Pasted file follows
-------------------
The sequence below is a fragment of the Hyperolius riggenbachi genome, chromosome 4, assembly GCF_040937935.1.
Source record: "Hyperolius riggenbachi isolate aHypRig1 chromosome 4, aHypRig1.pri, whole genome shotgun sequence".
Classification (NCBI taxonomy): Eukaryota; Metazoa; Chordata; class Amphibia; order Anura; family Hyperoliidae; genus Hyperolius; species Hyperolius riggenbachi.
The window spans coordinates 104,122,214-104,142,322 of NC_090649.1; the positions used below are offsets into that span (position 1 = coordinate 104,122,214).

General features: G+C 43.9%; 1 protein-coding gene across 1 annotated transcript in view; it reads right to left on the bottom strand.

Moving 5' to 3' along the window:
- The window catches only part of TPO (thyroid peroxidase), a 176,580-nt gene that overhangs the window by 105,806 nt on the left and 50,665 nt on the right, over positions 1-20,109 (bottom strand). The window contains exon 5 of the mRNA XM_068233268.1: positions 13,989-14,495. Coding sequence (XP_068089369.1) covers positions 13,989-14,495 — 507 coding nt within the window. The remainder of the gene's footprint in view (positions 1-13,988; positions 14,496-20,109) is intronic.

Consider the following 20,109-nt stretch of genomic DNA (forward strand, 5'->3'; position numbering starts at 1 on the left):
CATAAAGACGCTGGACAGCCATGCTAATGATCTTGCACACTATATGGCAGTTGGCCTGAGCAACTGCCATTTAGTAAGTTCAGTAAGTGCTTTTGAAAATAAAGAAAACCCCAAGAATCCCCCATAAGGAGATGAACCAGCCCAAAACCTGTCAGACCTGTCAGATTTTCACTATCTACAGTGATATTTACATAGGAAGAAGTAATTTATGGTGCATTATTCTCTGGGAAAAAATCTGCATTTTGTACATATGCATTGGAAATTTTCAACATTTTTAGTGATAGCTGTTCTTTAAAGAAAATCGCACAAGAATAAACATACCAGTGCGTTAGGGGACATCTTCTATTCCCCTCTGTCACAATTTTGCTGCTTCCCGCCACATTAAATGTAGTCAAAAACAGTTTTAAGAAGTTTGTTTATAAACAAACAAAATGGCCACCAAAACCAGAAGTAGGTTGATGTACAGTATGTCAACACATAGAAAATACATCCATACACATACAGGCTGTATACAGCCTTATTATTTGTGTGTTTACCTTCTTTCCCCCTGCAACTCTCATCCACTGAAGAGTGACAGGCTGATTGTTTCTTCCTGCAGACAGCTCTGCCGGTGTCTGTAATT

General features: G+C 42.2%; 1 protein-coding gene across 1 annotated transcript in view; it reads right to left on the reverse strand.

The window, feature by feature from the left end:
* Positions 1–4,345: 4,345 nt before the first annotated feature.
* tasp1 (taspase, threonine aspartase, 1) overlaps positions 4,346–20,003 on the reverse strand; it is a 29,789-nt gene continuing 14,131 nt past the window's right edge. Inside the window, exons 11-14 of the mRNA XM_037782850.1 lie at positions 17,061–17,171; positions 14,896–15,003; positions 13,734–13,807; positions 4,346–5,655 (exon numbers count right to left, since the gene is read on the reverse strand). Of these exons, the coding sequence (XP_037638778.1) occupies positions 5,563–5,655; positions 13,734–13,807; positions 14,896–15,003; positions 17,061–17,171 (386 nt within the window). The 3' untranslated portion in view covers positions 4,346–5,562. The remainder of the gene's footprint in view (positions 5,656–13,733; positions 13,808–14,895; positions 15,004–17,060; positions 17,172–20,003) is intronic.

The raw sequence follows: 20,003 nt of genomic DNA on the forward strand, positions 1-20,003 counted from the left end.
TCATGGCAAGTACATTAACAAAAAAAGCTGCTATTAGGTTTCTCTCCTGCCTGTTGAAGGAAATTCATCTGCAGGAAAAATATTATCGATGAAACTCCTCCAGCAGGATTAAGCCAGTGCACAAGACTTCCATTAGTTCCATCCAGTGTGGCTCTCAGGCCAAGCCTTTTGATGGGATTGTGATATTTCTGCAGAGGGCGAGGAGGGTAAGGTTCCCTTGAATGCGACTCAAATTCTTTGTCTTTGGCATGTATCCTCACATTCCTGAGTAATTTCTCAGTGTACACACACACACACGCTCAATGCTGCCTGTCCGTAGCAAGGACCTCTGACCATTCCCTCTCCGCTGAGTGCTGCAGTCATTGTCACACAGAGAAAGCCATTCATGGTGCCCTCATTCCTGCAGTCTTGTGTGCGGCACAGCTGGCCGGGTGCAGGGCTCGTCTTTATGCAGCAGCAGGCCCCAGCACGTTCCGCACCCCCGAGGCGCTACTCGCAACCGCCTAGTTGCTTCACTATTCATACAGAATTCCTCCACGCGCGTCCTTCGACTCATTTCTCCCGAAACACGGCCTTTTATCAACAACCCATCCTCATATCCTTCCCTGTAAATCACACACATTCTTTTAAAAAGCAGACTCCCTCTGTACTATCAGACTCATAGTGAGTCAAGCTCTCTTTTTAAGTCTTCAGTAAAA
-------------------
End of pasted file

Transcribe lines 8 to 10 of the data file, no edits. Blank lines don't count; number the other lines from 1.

Consider the following 20,109-nt stretch of genomic DNA (forward strand, 5'->3'; position numbering starts at 1 on the left):
CATAAAGACGCTGGACAGCCATGCTAATGATCTTGCACACTATATGGCAGTTGGCCTGAGCAACTGCCATTTAGTAAGTTCAGTAAGTGCTTTTGAAAATAAAGAAAACCCCAAGAATCCCCCATAAGGAGATGAACCAGCCCAAAACCTGTCAGACCTGTCAGATTTTCACTATCTACAGTGATATTTACATAGGAAGAAGTAATTTATGGTGCATTATTCTCTGGGAAAAAATCTGCATTTTGTACATATGCATTGGAAATTTTCAACATTTTTAGTGATAGCTGTTCTTTAAAGAAAATCGCACAAGAATAAACATACCAGTGCGTTAGGGGACATCTTCTATTCCCCTCTGTCACAATTTTGCTGCTTCCCGCCACATTAAATGTAGTCAAAAACAGTTTTAAGAAGTTTGTTTATAAACAAACAAAATGGCCACCAAAACCAGAAGTAGGTTGATGTACAGTATGTCAACACATAGAAAATACATCCATACACATACAGGCTGTATACAGCCTTATTATTTGTGTGTTTACCTTCTTTCCCCCTGCAACTCTCATCCACTGAAGAGTGACAGGCTGATTGTTTCTTCCTGCAGACAGCTCTGCCGGTGTCTGTAATT

General features: G+C 42.2%; 1 protein-coding gene across 1 annotated transcript in view; it reads right to left on the reverse strand.